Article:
As time passed, the skald profession was threatened with extinction until Snorri Sturluson compiled the Prose Edda, as a manual to preserve an appreciative understanding of their art. Snorri, born in Iceland during the 12th century, played a very important part in the history of Skaldic poetry. In addition to being a great poet, he was leader of the Althing for part of his life, leading the government of Iceland. His Prose Edda preserved and passed on the traditions and methods of the Skalds, adding a much needed stimulus to the profession, and providing much of the information now known about skalds and how they worked. For example, the Prose Edda broke down and explained kennings used in skaldic poetry, allowing many of them to be understood today. Beyond writing the Prose Edda, Snorri wrote other important works, from retelling old Norse legends to tales of the exploits of kings, which gave him much fame and made his reputation live on beyond his death.
Eddic verse was usually simple, in terms of content, style and metre, dealing largely with mythological or heroic content. Skaldic verse, conversely, was complex, and usually composed as a tribute or homage to a particular jarl or king. There is debate over the performance of skaldic poetry, but there is a general scholarly consensus that it was spoken rather than sung.
Unlike many other literary forms of the time, much skaldic poetry is attributable to an author (called a skald), and those attributions may be relied on with a reasonable degree of confidence. Many skalds were men of influence and power and so were biographically noted. The metre is ornate, usually dróttkvætt or a variation thereof. The syntax is complex, with sentences commonly interwoven, with kennings and heiti being used frequently and gratuitously.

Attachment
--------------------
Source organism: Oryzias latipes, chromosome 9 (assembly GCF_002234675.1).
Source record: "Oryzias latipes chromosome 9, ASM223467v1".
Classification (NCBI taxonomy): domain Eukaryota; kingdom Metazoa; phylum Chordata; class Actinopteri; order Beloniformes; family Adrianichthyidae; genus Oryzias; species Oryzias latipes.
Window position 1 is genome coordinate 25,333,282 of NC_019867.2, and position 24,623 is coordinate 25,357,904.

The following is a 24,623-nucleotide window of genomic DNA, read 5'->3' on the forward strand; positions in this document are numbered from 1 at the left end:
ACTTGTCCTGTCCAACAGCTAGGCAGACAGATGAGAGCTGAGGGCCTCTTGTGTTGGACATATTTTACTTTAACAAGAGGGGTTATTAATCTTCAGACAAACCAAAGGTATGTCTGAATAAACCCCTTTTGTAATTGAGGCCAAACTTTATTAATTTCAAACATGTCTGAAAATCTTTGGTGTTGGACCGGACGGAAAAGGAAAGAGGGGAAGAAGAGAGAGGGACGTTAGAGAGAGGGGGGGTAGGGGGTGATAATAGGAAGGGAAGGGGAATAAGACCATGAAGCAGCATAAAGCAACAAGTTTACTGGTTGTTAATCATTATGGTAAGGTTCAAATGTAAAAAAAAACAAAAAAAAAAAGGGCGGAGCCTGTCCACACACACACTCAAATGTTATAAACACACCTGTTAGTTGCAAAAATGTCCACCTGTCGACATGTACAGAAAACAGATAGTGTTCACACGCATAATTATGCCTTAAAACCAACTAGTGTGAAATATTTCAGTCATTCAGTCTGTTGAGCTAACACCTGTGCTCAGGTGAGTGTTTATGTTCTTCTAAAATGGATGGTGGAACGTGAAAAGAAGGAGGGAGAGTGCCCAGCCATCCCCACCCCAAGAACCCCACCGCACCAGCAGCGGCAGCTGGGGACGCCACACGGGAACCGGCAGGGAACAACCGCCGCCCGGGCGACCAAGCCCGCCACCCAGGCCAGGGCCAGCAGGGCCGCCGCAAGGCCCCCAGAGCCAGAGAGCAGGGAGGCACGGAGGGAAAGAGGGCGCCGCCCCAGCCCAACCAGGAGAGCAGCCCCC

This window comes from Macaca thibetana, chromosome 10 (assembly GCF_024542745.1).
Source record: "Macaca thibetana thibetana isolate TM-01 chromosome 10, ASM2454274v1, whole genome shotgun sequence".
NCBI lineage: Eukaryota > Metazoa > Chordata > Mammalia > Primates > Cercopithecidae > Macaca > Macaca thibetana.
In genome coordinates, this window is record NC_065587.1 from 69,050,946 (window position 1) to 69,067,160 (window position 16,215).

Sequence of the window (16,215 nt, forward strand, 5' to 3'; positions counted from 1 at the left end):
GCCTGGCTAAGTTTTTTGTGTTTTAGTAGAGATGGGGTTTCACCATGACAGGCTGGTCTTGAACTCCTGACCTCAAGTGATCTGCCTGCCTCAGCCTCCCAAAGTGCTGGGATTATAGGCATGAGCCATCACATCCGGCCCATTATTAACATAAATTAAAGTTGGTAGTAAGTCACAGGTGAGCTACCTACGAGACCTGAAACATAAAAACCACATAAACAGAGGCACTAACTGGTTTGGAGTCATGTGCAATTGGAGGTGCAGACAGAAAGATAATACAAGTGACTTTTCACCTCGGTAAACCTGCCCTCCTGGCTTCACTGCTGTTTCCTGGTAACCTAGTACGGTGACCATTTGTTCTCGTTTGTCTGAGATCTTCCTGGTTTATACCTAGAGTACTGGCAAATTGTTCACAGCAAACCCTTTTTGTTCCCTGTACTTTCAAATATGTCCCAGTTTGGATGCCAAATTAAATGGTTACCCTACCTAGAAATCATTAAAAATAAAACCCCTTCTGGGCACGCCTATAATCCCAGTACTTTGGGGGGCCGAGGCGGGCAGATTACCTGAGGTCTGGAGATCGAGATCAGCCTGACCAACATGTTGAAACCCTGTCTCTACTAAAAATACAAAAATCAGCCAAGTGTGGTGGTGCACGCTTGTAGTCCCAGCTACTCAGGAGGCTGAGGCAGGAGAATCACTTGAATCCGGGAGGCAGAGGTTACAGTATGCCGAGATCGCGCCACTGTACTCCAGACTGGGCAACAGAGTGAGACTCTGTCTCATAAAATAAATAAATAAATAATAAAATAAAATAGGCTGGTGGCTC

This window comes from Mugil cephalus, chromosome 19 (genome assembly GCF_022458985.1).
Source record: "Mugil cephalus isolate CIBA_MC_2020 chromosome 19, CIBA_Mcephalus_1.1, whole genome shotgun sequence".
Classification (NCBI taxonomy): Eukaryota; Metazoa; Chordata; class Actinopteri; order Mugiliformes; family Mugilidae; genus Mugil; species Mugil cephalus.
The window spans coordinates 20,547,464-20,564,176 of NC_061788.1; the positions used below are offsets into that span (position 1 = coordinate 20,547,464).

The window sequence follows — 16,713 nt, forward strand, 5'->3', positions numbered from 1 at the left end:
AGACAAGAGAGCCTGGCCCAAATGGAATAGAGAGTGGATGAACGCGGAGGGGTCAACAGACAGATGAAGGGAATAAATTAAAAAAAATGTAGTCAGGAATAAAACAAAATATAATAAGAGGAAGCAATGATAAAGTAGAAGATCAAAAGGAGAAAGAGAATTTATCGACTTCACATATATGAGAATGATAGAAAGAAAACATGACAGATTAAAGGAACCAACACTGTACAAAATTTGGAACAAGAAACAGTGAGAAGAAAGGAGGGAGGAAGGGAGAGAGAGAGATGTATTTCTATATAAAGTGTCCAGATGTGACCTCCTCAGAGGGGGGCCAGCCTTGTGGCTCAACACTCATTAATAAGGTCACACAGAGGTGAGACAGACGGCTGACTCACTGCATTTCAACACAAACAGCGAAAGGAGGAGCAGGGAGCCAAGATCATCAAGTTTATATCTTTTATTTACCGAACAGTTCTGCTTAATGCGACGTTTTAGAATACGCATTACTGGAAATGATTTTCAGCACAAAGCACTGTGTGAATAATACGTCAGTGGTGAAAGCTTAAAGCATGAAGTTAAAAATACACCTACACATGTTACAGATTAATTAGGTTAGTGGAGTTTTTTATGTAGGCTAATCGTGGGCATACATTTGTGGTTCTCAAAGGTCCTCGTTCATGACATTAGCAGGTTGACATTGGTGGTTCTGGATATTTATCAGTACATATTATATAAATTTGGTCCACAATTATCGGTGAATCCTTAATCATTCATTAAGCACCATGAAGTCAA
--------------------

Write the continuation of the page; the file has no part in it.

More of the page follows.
Skaldic poetry was written in variants and dialects of Old Norse. Technically, the verse was usually a form of alliterative verse and almost always used the dróttkvætt stanza (also known as the Court or Lordly Metre). Dróttkvætt is effectively an eight-line form, and each pair of lines is an original single long line which is conventionally written as two lines.
These are forms of skaldic poetry:
The verses of the skalds contain a great profusion of kennings, the fixed metaphors found in most Northern European poetry of the time. Kennings are devices ready to supply a standard image to form an alliterating half-line to fit the requirements of dróttkvætt, but the substantially greater technical demands of skaldic verse required the devices to be multiplied and compounded to meet its demands for skill and wordplay. The images can therefore become somewhat hermetic, at least to those who fail to grasp the allusions that are at the root of many of them.
Most skaldic poetry are poems composed to individual kings by their court poets. They typically have historical content, relating battles and other deeds from the king's career.
A few surviving skaldic poems have mythological content.
To that could be added two poems relating the death of a king and his reception in Valhalla.
Some other were composed as circumstance pieces, such as those by Egill Skallagrímsson
More than 300 skalds are known from the period between 800 and 1200 AD. Many are listed in the Skáldatal, not all of whom are known from extant material. Notable names include: